Spinal cord injury (SCI) has been associated with a dismal prognosis—recovery is not expected, and the most standard interventions have been temporizing measures that do little to mitigate the extent of damage. While advances in surgical and medical techniques have certainly improved this outlook, limitations in functional recovery continue to impede clinically significant improvements. These limitations are dependent on evolving immunological mechanisms that shape the cellular environment at the site of SCI. In this review, we examine these mechanisms, identify relevant cellular components, and discuss emerging treatments in stem cell grafts and adjuvant immunosuppressants that target these pathways. As the field advances, we expect that stem cell grafts and these adjuvant treatments will significantly shift therapeutic approaches to acute SCI with the potential for more promising outcomes.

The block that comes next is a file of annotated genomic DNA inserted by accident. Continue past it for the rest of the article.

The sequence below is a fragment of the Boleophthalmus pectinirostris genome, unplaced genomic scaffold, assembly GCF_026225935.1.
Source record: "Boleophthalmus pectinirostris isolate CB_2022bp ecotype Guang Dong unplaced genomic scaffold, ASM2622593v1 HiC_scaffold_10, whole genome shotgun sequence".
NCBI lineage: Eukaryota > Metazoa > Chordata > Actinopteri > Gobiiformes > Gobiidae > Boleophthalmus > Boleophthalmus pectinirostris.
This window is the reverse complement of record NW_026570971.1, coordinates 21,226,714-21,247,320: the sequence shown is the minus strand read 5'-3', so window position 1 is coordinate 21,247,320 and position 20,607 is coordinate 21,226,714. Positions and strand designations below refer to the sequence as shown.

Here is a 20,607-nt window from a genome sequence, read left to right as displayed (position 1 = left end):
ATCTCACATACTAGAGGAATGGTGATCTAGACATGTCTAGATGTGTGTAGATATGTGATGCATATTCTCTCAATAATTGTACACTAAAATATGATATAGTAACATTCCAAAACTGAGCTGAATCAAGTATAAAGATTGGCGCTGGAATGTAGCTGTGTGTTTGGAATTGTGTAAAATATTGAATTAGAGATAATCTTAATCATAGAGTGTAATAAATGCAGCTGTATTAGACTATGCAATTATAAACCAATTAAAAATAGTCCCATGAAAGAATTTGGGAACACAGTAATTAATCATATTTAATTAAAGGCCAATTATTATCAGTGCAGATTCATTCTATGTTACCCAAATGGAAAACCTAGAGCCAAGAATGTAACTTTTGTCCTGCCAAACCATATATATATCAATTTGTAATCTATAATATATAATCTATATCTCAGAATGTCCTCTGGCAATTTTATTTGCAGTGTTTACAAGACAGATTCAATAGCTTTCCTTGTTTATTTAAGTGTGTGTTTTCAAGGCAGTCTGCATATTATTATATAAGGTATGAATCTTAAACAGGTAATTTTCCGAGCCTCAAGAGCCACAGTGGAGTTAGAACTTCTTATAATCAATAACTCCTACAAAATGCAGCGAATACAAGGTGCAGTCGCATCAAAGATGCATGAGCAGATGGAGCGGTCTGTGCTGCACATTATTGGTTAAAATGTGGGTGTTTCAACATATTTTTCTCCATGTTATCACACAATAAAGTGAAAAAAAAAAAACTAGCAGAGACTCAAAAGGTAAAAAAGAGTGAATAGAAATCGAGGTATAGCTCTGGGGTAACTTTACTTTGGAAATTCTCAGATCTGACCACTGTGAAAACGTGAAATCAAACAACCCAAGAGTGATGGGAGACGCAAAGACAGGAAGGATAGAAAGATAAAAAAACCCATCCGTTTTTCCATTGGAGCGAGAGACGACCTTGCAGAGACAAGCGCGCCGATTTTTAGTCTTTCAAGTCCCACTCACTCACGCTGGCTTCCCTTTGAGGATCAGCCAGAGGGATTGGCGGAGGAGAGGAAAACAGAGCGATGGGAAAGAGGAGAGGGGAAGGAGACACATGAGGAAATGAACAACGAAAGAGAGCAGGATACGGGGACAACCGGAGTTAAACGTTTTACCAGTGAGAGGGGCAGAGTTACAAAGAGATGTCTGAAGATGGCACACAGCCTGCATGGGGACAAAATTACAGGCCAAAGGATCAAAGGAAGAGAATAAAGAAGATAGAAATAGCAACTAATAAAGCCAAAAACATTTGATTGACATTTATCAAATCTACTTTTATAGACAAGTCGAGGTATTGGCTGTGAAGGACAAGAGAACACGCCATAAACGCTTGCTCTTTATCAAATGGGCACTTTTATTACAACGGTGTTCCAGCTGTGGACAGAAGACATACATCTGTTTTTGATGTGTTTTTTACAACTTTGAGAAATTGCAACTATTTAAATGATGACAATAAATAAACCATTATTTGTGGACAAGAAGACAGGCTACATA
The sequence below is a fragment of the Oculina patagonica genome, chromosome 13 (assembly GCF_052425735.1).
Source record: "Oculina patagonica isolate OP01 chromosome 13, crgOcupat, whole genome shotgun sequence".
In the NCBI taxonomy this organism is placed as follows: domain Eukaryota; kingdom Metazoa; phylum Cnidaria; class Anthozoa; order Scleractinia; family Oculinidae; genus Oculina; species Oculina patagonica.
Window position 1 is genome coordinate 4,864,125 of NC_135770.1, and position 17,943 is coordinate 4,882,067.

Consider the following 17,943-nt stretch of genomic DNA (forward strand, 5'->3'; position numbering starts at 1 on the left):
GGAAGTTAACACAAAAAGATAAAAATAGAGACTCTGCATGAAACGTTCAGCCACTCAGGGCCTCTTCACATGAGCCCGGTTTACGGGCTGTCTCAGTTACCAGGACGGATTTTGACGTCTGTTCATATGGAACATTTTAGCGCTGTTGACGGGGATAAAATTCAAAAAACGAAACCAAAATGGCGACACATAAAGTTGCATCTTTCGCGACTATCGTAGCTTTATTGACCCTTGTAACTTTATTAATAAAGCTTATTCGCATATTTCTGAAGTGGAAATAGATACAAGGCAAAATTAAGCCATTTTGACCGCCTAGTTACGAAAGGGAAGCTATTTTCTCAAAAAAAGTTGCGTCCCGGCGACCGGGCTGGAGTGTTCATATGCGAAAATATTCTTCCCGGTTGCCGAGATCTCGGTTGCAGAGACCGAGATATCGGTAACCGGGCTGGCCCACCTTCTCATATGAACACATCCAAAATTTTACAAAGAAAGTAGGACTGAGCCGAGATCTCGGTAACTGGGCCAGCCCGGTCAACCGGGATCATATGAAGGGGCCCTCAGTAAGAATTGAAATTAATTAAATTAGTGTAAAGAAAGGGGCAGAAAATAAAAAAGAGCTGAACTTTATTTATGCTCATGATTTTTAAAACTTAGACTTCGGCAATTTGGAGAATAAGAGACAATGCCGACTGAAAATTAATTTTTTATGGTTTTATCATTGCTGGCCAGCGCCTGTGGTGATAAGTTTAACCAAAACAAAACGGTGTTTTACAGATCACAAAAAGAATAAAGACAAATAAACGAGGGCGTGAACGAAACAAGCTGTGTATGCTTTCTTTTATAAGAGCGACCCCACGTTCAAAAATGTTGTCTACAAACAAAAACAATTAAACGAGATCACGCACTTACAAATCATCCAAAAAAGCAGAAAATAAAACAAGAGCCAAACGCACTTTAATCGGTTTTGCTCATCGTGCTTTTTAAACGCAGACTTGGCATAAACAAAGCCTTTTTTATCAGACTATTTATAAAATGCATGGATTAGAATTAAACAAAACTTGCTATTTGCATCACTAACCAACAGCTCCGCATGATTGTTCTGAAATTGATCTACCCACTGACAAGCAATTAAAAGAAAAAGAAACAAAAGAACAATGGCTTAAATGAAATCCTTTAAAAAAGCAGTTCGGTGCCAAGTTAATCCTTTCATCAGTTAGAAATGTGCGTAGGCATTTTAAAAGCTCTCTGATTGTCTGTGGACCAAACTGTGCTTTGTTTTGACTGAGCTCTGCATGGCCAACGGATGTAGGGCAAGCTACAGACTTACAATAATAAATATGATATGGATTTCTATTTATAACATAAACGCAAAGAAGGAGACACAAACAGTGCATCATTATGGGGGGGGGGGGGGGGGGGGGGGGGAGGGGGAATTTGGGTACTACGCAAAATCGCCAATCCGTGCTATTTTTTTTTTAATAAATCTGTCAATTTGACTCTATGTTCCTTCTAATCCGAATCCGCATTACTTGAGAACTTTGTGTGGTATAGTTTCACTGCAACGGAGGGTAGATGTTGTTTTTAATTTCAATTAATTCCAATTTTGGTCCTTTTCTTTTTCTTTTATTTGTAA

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Sanjay S. Dhall, Shekar N. Kurpad, R. John Hurlbert and Praveen V. Mummaneni

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Coleman P. Riordan, Armide Storey, David J. Cote, Edward R. Smith and R. Michael Scott

OBJECTIVE

There are limited data on the long-term outcomes for children undergoing surgical revascularization for moyamoya disease (MMD) in North America. The authors present a series of pediatric MMD patients who underwent a standard revascularization procedure, pial synangiosis, more than 20 years previously at a single institution by a single surgical team.

METHODS

This study is a retrospective review of all patients aged 21 years or younger treated for MMD at Boston Children’s Hospital who were operated on more than 20 years previously by the senior author (R.M.S.). Radiographic and operative reports, outpatient clinical records, and communications with patients and families were reviewed to document current clinical status, ability to perform daily activities, and concurrent or new medical conditions.

RESULTS